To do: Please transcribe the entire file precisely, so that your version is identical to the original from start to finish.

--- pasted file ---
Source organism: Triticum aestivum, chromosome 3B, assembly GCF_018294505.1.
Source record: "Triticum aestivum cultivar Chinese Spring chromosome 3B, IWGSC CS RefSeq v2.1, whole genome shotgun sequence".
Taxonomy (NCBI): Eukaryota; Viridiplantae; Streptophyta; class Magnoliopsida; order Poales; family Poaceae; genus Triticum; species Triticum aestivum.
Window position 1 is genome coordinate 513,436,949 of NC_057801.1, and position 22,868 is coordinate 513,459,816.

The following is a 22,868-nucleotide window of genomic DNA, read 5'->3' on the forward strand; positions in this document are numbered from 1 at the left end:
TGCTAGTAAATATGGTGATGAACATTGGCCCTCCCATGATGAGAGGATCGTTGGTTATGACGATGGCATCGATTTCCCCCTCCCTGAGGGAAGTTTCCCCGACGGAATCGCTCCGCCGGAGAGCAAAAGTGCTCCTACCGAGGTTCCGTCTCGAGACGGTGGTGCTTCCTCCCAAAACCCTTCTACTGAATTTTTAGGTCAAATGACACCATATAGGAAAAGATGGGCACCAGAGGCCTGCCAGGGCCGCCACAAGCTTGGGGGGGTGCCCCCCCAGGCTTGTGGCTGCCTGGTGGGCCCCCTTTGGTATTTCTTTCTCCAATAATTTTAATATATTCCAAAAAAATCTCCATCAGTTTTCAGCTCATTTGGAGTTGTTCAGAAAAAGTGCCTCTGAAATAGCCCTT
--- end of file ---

Source organism: Triticum aestivum, chromosome 3B, assembly GCF_018294505.1.
Source record: "Triticum aestivum cultivar Chinese Spring chromosome 3B, IWGSC CS RefSeq v2.1, whole genome shotgun sequence".
Taxonomy (NCBI): Eukaryota; Viridiplantae; Streptophyta; class Magnoliopsida; order Poales; family Poaceae; genus Triticum; species Triticum aestivum.
Window position 1 is genome coordinate 513,436,949 of NC_057801.1, and position 22,868 is coordinate 513,459,816.

The following is a 22,868-nucleotide window of genomic DNA, read 5'->3' on the forward strand; positions in this document are numbered from 1 at the left end:
TGCTAGTAAATATGGTGATGAACATTGGCCCTCCCATGATGAGAGGATCGTTGGTTATGACGATGGCATCGATTTCCCCCTCCCTGAGGGAAGTTTCCCCGACGGAATCGCTCCGCCGGAGAGCAAAAGTGCTCCTACCGAGGTTCCGTCTCGAGACGGTGGTGCTTCCTCCCAAAACCCTTCTACTGAATTTTTAGGTCAAATGACACCATATAGGAAAAGATGGGCACCAGAGGCCTGCCAGGGCCGCCACAAGCTTGGGGGGGTGCCCCCCCAGGCTTGTGGCTGCCTGGTGGGCCCCCTTTGGTATTTCTTTCTCCAATAATTTTAATATATTCCAAAAAAATCTCCATCAGTTTTCAGCTCATTTGGAGTTGTTCAGAAAAAGTGCCTCTGAAATAGCCCTT